Damian Mehers' Blog Xamarin from Geneva, Switzerland.

20May/0817

Creating MSAS sinks in C# without using MediaState

Microsoft's Window Media Center has a mechanism to notify you of events inside Media Center, called the Media State Aggregation Service (MSAS).

The Media Center SDK includes a .NET assembly called MediaState, which you can use to hook up C# to MSAS, however it is possible to build C# classes that hook directly to MSAS without using the MediaState assembly.

To do so, create a C# Class Library project, and add a COM reference (Project|AddReference|Browse) to c:\windows\ehome\ehmsas.exe.

Next create a couple of classes, one called Sink and the other called Session.

Make the Sink class implement the MediaStatusSink interface from ehMSASLib imported COM library:

using ehMSASLib;
using System.Diagnostics;
using System.Runtime.InteropServices;

namespace TestMSAS {
  [ComVisible(true)]
  [GuidAttribute("360d8298-97d9-4058-9052-b91efe76d3ae")]
  public class Sink : MediaStatusSink {
    public Sink() {
      string logFile = string.Format("{0}MsasSink.log",
        System.IO.Path.GetTempPath());
      Trace.Listeners.Add(new TextWriterTraceListener(logFile));
      Trace.AutoFlush = true;
      Trace.TraceInformation("Sink started");
    }

    public void Initialize() {
      Trace.TraceInformation(("Sink.Initialize called"));
    }

    public MediaStatusSession CreateSession() {
      Trace.TraceInformation(("Sink.CreateSession called"));
      return new Session();
    }
  }
}

I've made the CreateSession method return a new instance of the Session class, and also made the Sink class public and added the ComVisible(true) attribute to make it visible from COM. You should generate and use your own Guid using Tools|Create GUID.

Make the Session class implement the MediaStatusSession interface:

using System;
using System.Diagnostics;
using System.IO;
using System.Net;
using ehMSASLib;

namespace TestMSAS {
  class Session : MediaStatusSession {
    void IMediaStatusSession.MediaStatusChange(Array tags,
                                               Array properties) {
      Trace.TraceInformation("Session.MediaStatusChange called");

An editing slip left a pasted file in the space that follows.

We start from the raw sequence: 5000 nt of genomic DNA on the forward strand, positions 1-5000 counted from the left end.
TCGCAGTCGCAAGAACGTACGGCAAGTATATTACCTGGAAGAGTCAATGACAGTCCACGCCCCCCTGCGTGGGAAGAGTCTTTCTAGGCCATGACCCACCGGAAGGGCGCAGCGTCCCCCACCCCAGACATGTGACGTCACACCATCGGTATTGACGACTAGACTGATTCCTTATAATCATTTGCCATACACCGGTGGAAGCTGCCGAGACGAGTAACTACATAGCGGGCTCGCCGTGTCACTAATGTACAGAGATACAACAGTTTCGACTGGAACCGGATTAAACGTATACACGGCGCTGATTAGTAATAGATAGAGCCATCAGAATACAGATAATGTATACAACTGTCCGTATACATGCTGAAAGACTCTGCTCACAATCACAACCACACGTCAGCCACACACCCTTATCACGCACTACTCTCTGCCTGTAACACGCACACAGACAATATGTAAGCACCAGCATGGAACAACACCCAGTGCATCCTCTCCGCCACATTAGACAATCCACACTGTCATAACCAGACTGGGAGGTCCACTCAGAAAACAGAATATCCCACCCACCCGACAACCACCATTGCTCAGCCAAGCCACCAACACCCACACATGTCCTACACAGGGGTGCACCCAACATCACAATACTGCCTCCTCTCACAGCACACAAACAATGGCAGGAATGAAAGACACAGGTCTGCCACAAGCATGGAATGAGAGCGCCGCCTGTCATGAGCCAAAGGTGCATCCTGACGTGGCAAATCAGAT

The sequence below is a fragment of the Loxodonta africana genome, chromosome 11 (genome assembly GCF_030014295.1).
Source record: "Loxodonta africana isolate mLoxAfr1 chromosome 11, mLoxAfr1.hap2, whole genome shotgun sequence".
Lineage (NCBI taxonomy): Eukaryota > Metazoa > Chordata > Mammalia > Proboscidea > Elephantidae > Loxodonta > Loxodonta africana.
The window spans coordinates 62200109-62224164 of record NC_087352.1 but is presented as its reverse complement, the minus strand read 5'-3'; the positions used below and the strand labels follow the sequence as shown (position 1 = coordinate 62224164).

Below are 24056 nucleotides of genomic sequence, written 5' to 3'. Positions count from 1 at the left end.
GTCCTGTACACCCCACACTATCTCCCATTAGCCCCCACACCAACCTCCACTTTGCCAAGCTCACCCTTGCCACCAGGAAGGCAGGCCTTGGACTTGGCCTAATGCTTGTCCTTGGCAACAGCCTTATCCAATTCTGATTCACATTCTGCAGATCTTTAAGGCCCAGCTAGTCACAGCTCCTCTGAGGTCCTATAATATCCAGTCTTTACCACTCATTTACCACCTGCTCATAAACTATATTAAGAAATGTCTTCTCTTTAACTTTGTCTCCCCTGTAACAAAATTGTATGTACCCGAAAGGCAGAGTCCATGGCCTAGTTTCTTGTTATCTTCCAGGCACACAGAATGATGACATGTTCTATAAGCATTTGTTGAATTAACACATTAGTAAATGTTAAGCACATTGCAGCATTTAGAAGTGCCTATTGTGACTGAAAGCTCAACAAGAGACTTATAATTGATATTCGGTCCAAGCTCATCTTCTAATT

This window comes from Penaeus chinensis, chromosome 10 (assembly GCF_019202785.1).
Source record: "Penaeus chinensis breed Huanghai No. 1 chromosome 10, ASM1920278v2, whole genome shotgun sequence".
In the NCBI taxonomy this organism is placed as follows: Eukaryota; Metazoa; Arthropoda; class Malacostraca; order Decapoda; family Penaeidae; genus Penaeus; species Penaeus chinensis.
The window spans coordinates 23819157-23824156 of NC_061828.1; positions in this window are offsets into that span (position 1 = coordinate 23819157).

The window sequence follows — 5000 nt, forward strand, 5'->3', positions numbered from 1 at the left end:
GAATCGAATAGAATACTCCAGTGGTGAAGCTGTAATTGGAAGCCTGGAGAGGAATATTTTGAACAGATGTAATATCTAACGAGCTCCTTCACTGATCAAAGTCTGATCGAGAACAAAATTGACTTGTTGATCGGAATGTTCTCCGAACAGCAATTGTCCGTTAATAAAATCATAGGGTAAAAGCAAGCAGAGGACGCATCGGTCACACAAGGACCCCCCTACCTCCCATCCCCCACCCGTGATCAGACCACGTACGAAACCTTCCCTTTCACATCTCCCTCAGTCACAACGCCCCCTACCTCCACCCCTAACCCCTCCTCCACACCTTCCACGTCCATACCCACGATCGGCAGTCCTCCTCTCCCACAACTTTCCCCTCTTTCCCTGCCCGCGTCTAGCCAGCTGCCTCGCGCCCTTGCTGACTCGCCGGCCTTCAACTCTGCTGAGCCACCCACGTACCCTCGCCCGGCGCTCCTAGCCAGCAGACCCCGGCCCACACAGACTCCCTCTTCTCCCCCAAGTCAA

for (int i = 0; i < tags.Length; i++ ) {
        MEDIASTATUSPROPERTYTAG tag =
          (MEDIASTATUSPROPERTYTAG) tags.GetValue(i);
        object value = properties.GetValue(i);
        Trace.TraceInformation("Tag {0}={1}",
                               tag,
                               value);
      }
    }

    public void Close() {
      Trace.TraceInformation(("Session.Close called"));
    }
  }
}

We are going to put the C# assembly in the GAC, so make sure it is strongly named (Project|Properties|Signing|Sign the assembly):

image

Once you have built your project, register the resulting DLL for COM access using the regasm command, and install both the DLL, and the Interop.ehMSASLib.dll interop assembly in the GAC using the gacutil command (I missed registering the interop assembly and spent a couple of hours banging my head against the wall):

image

Finally, fire up the registry editor, find the HKEY_LOCAL_MACHINE\SOFTWARE\Classes\CLSID\{...} key for your Sink class (I searched for it to find it), and add a new KEY under the "Implemented Categories" key, with the name "{FCB0C2A3-9747-4C95-9D02-820AFEDEF13F}" (no quotes).  This tells MSAS that your component acts as an MSAS Sink:

image

To test, I generally kill the ehmsas process from the task manager, and the fire up Media Center, which restarts the ehmas process.

You can also debug directly by setting the debug executable to be c:\windows\ehome\ehmsas.exe and setting the executable paramerers to "-embedded"

Filed under: Media Center 17 Comments